"There is an abundance of data to harness. Tom Davenport, sometimes considered the father of Big Data, talks about the Age of Analytics 3.0 where the next challenge is for businesses to use data to create new products, figure out new services, and to really differentiate themselves in the marketplace. That is, moving from purely analysing their business internally to using data as a tool for developing and enhancing their business strategy. To do that, though, requires a knowledge platform," states Schaeffer.
Get the right people and partners in place
A firm's cultural orientation will ultimately determine the extent to which they build internal capabilities – be it through hiring data scientists, a Chief Information Security Officer etc. – and/or partner with external service providers.
Asset managers should look at all the entities they work with – fund administrators, custodians, risk providers, brokers – and ask, `Do they have the same orientation around data and knowledge and, therefore, can they support my knowledge platform?' Are they going to deliver the data I need, do they have individual skill-sets that I can leverage?
"That will apply both on your service provider side as well as your customer side. If there are multiple intermediary platforms that I could choose from, perhaps I should think about being on the platform that is able to give me the richest insights compared to the one that is less willing to provide as much transparency.
"You could see how this could really affect all aspects of the way asset managers run their business, beyond merely the functional aspects that people typically think of," says Ellis.
Establishing the knowledge platform
When it comes to putting a knowledge platform in place, much of the infrastructure already exists. There's plenty of computing power in the cloud, plenty of analytics. Administrators such as SEI are building key components and online dashboards.
The bigger issue is putting the strategy in place in the first instance to construct the knowledge platform.
"One of the big stumbling blocks in the past was computer power. That's simply no longer the case. Machine learning and artificial intelligence is coming into its own, with IBM leading the charge. As mentioned earlier with respect to Google and Apple, you might start to see companies use machine learning at the core of their strategy and then wrap an asset management business solution around it," says Schaeffer.
Ellis says that it is incumbent upon fund managers "to make a serious commitment to a knowledge strategy including hiring the right people to lead such a charge and determine who the best firms will be with whom to partner. You'll likely begin to see some new service providers emerge to add on the list of usual suspects."
Over the last 10 years, SEI (and other fund administrators) has seen quite an evolution in terms of the breadth of services that it provides to clients.
It has gone from striking the NAV for pure-play funds and doing reconciliation, to supporting multiple asset classes across multiple product lines i.e. hedge funds and mutual funds or private equity funds and hedge funds or collective trusts. Recognising the efficiency, scalability and economic advantages of outsourcing, clients then started asking for services such as middle-office processing and global regulatory & compliance solutions.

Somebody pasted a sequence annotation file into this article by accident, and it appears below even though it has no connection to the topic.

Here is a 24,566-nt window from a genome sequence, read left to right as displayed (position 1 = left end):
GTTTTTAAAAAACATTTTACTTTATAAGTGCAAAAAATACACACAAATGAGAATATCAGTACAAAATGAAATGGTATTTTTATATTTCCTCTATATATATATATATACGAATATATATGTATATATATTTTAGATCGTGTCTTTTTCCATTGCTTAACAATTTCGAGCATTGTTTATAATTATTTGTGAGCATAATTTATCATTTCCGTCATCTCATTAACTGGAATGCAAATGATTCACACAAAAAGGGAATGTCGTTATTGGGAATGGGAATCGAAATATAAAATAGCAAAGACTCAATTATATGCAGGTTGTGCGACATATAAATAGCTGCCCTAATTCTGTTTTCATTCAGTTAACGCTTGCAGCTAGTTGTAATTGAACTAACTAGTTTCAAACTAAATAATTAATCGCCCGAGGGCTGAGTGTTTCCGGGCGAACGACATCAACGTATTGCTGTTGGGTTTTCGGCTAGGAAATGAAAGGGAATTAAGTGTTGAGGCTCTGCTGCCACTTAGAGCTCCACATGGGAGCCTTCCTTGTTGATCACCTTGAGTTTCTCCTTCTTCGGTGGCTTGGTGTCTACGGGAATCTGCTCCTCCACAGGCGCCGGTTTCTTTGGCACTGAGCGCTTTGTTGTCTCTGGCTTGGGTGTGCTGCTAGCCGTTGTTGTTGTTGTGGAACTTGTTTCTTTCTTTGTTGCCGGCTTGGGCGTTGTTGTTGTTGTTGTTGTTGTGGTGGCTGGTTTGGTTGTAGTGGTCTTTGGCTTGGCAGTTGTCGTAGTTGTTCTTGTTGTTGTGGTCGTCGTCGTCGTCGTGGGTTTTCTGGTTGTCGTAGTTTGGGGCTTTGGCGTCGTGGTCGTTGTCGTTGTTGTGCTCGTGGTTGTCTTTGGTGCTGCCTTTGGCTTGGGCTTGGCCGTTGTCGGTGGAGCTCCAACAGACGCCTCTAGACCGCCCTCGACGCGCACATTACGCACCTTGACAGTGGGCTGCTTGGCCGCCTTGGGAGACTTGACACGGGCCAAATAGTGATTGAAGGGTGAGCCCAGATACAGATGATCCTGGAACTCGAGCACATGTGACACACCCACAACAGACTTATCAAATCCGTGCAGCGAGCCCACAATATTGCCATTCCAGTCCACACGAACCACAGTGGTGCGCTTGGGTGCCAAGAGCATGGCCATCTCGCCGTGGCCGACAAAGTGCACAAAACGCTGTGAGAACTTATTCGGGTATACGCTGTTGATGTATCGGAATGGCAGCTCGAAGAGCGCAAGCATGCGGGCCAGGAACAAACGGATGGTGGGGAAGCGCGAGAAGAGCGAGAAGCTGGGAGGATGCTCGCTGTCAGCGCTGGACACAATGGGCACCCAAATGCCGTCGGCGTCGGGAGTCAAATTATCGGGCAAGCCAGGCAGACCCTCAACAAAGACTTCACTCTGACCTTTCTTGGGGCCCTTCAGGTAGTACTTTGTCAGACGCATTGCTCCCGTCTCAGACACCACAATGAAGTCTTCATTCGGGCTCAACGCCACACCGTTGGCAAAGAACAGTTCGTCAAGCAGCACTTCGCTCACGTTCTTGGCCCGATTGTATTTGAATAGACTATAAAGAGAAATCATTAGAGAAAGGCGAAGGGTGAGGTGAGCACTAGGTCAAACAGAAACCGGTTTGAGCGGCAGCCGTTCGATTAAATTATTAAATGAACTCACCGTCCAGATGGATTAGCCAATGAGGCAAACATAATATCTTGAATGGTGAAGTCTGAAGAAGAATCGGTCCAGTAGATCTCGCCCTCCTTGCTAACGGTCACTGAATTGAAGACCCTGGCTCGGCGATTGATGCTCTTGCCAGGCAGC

Indeed, it is a misnomer to call firms like SEI a "fund administrator", as back-office fund admin is just a small part of what they now offer, as Jim Warren, Head of Solutions Strategy & Development at SEI discusses: "In addition to being concerned about the standard end-of-day or end-of-period NAV, clients also want to know about portfolio attribution and drivers of performance as well as transparency into how the portfolio was processed operationally. No longer it is just about the end product – managers are looking for insight into our workflow and processing environment. Was the portfolio reconciled with the custodian or prime broker? Where are we in our processing throughout the day prior to releasing the NAV? Which investors have submitted all the necessary forms to transact and which ones have yet to complete the sub docs?
"So it really changed the type of services we were providing, and the key to providing those services was one element: data."
This broader evolution led SEI to move away from processing data in silos to focus more on throughputs and intraday processes.
"We set out to do data aggregation on portfolios, on the funds, on the clients, and on the investors and that allowed us to provide a greater level of service; we could more readily do middle-office processing with aggregated data, we could do cross-product reporting and analysis for clients so they could see exposure across their products. This enabled them to begin to do analysis on where they were more successful with investors, where they traditionally had struggled, and things of that nature," says Warren.
This was made possible because the data was normalised and aggregated in one area. With more data at their disposal, SEI was able to provide even more solutions including regulatory processing solutions, investor processing and reporting, and better front-end reporting tools.